I wrote to you lately to speak to Armbruster not to make Use of my Name any more in his News Paper, as I have no particular Concern in it, but as one of the Trustees only.3
I have no Prospect of Returning till next Spring, so you will not expect me. But pray remember to make me as happy as you can, by sending some Pippins for my self and Friends, some of your small Hams, and some Cranberries. Billy is of the Middle Temple, and will be call’d to the Bar either this Term or the next.4 I write this in answer to your particular Enquiry.
I am glad you like the Cloak I sent you. The black Silk was sent by our Friend Mr. Collinson. I never saw it.5
Your Answer to Mr. Strahan was just what it should be; I was much pleas’d with it. He fancy’d his Rhetoric and Art would certainly bring you over.6
Cousin Burkmaster7 has suffered much, and had a narrow Escape; I am concern’d for his double Misfortune. A Ship and a Mistress are too much to lose at once; but let him think, if he can, that whatever is, is best. You mention sending a Letter of Caty’s,8 but it did not come.
I have order’d two large print Common Prayer Books to be bound on purpose for you and Goodey Smith; and that the largeness of the Print may not make them too bulkey, the Christnings, Matrimonies, and every thing else that you and she have not immediate and constant Occasion for, are to be omitted. So you will both of you be repriev’d from the Use of Spectacles in Church, a little longer.9
If the ringing of the Bells1 frightens you, tie a Piece of Wire from one Bell to the other, and that will conduct the lightning without ringing or snapping, but silently. Tho’ I think it best the Bells should be at Liberty to ring, that you may know when the Wire is electrify’d, and, if you are afraid, may keep at a Distance.
I wrote last Winter for Josey Croker to come over hither, and stay a Year, and work in some of the best Shops for Improvement in his Business, and therefore did not send the Tools: But if he is about to be married I would not advise him to come, I shall send the Tools immediately.2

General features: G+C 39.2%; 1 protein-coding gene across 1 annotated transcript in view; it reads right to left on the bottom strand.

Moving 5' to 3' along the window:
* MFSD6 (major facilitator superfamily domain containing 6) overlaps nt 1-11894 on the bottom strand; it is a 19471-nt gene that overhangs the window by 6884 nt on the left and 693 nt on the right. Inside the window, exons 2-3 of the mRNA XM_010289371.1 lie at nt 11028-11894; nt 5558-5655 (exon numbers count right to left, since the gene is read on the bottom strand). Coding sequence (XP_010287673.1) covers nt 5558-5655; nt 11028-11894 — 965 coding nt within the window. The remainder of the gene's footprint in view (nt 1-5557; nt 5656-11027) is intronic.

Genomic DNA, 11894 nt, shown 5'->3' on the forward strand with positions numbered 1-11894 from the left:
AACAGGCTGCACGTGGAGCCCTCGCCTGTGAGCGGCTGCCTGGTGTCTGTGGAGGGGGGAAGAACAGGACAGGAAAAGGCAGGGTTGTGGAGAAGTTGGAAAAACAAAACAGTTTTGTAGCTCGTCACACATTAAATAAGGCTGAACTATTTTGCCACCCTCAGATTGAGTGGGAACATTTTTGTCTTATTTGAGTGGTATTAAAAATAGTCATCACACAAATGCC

You have dispos’d of the Apple Trees very properly. I condole with you on the Loss of your Walnuts.
I see the Governor’s Treatment of his Wife makes all the Ladies angry.3 If ’tis on Account of the bad Example, that will soon be remov’d, for the Proprietors are privately looking out for another, being determin’d to discard him, and the Place goes abegging. One to whom it was offer’d sent a Friend to make some Enquiries of me. The Proprietor told him he had there a City House and a Country House which he might use Rent free; that every thing was so cheap he might live on £500 sterling a Year, keep a genteel Table, a Coach, &c. and his Income would be at least £900. If it fell short of that, the Proprietor would engage to make it up. For the Truth of his being able to live genteely and keep a Coach for £500 a year, the Proprietor refer’d him to Mr. Hamilton, who it seems told him the same Story; but on Enquiring of Mr. Morris,4 he had quite a different Account, and knew not which to believe. The Gentleman is one Mr. Graves,5 a Lawyer of the Temple; He hesitated a good while, and I am now told he declines accepting it. I wish that may not be true; for he has the Character of being a very good sort of Man; tho’ while the Instructions continue, it matters little who is our Governor. It was to have been kept a Secret from me, that the Proprietors were looking out for a new one, because they would not have Mr. Denny know any thing of it, till the Appointment should be actually made, and the Gentleman ready to embark. So you may make a Secret of it too, if you please, and oblige all your Friends with it.6